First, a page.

Sale drives innovation in the digital era
26th April, 2016
Author: UrbanGrowth NSW
The NSW Government has finalised the sale of Australian Technology Park (ATP) in a strategic move that will help catalyse innovation around a site that first embraced industries of the future more than 100 years ago.
ATP’s sale to a Mirvac-led consortium is a move that will fund and drive urban transformation in the inner city, and foster new industries that will underpin the digital revolution.
In 1882, construction began on the ATP site—then the Eveleigh Railway Workshops—for what would be the centre of locomotive manufacture and maintenance in Sydney until 1989. The site has gone through several iterations, including briefly serving as the site for Paddy’s Market, before the creation of ATP in 1991. This coincided with substantial redevelopment of the site before ownership was transferred to the NSW Government in 2000.
Since the government acquired ATP it has devoted much time and effort to preserving its unique heritage aspects, while at the same time removing barriers to investment to stimulate future growth. ATP has thus become a key feature of the local community, while also providing a much needed ecosystem for innovative enterprise and business.
Recently the NSW Government decided that it was in the best interests of ATP to move out of ownership. In the time we owned it, the government and UrbanGrowth NSW have unlocked the site and added value, but the opportunity now exists for the private sector to take it to the next level, driving new improvements, enticing new tenants, and completing the park.
Innovation needs a home in Sydney, and we see it as being much more than just one site. Innovation in Sydney will stretch in a series of clusters from ATP in the inner east, to the White Bay Power Station in the inner north, running along the western fringe of Sydney’s CBD. These clusters will even extend even further as we leverage potential innovation outcomes in Western Sydney locations, including Westmead.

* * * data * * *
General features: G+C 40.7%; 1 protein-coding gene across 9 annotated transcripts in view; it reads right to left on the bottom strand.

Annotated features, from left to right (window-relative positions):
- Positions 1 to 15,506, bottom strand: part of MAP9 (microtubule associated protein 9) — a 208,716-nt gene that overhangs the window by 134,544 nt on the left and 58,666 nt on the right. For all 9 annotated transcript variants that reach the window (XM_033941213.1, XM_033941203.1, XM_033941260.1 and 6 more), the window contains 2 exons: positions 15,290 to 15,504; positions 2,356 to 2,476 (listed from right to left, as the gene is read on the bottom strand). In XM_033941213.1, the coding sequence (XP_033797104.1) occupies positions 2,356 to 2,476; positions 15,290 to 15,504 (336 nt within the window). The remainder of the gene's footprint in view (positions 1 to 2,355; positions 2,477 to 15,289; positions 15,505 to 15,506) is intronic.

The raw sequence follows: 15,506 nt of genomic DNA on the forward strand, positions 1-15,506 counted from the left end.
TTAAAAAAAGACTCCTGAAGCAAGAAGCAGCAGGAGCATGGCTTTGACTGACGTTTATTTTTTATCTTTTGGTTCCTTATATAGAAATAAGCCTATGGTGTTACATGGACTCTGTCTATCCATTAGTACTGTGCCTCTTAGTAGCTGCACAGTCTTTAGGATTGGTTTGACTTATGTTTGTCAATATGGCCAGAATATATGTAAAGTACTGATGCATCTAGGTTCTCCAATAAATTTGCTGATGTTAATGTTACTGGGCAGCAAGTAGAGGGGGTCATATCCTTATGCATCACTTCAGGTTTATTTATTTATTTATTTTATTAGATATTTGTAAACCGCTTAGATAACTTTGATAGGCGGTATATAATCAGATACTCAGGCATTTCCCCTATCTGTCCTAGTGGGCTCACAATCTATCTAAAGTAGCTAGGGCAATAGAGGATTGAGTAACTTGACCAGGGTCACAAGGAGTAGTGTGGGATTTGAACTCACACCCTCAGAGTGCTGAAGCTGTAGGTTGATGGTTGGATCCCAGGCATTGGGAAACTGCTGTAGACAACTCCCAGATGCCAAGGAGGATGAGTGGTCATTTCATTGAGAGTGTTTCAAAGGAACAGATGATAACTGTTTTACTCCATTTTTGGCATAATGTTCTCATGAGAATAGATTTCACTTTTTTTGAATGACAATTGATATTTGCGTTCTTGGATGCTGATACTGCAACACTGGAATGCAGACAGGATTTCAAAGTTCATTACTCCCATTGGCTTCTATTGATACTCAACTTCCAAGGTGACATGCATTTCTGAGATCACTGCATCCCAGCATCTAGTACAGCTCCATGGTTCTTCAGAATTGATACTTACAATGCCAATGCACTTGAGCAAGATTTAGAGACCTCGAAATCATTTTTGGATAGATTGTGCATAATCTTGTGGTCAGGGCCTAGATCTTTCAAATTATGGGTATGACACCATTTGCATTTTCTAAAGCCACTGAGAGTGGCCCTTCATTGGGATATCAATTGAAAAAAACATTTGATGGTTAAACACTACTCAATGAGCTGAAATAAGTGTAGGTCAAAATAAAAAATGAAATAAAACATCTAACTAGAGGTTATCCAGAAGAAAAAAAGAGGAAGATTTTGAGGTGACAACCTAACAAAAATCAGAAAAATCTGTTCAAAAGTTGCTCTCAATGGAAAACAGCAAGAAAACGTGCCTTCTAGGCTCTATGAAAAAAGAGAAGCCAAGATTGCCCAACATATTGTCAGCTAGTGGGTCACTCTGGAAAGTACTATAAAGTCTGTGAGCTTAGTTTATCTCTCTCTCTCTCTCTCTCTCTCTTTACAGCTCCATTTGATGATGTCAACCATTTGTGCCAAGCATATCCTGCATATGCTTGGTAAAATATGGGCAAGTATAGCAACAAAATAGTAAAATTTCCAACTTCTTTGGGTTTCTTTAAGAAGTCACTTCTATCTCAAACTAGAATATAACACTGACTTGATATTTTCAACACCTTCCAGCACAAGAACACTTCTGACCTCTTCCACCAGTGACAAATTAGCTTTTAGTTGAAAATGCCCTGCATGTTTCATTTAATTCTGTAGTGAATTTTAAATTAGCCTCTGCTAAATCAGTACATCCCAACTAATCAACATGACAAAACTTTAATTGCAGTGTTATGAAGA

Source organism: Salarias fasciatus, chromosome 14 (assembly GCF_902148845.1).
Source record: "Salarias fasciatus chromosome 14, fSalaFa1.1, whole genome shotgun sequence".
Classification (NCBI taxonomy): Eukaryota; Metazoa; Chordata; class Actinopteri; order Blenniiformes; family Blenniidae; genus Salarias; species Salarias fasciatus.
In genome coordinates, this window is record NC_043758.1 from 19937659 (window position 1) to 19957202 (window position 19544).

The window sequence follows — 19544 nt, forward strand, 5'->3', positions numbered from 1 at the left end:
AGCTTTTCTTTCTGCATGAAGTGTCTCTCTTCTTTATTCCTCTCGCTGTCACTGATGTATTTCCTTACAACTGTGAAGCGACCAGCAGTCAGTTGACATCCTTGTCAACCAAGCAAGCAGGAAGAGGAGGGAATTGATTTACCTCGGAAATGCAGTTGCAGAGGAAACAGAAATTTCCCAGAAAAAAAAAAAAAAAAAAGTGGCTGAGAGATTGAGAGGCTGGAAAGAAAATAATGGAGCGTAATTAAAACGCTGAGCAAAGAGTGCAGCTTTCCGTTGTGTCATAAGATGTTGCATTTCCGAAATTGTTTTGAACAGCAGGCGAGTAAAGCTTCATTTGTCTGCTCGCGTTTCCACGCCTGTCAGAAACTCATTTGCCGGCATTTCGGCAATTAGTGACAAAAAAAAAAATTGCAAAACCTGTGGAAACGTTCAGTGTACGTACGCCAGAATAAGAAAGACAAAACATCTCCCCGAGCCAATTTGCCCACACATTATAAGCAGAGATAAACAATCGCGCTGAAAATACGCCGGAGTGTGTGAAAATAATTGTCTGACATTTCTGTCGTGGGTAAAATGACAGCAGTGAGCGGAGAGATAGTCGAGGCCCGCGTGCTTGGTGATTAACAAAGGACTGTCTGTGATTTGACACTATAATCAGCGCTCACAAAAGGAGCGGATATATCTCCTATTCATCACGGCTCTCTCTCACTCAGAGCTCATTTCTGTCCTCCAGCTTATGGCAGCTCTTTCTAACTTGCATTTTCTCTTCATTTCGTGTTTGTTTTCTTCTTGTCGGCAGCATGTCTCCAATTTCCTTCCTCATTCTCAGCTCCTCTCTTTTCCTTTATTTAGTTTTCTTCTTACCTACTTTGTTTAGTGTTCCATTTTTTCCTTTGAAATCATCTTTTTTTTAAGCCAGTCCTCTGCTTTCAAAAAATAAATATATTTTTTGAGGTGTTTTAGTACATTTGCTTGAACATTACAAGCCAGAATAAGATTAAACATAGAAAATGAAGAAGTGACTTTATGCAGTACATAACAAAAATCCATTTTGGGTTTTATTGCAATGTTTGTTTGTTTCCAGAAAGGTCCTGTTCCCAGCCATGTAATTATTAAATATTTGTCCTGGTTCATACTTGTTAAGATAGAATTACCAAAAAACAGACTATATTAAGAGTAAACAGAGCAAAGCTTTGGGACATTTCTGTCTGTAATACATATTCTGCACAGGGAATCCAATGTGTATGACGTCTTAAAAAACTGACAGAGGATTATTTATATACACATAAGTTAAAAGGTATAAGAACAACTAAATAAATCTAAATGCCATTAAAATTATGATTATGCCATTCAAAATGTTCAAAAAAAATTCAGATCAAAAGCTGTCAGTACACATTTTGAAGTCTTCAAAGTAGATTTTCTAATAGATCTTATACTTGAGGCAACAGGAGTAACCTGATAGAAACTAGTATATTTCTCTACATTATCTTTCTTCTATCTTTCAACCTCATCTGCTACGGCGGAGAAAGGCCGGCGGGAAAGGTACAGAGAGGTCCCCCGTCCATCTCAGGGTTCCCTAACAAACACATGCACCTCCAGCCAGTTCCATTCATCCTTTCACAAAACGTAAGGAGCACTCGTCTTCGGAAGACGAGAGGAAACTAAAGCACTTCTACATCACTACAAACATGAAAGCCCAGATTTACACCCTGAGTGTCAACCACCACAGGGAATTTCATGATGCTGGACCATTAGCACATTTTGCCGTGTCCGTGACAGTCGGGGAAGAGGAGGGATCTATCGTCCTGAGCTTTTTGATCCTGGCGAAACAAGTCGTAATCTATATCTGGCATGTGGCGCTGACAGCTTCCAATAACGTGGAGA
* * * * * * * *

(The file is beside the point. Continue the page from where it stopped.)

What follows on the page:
Research by the Brookings Institute in 2014 found that innovation is best generated by districts that cluster and connect ideas, industries, and individuals. We believe that this corridor will provide the perfect climate for such a district, creating an ecosystem for ideas to grow and flourish, and attracting investment and international opportunities.
As part of Sydney’s emerging innovation clusters, ATP will be key to UrbanGrowth NSW’s Central to Eveleigh urban transformation strategy, a bold plan that seeks to foster new industries and new ways of living in our city, and connect areas with knowledge-intensive businesses and jobs. It also provides a once in a lifetime opportunity to rejuvenate this CBD fringe area through new housing, facilities, adaptively re-used heritage spaces, and green public domain.
ATP will become a base for fintech, biotech, and digital industries, including an accelerator for commercialisation through the existing technology business incubator ATP Innovations. The Commonwealth Bank as a major tenant also offers further opportunities for the promotion and adoption of new fintech technologies.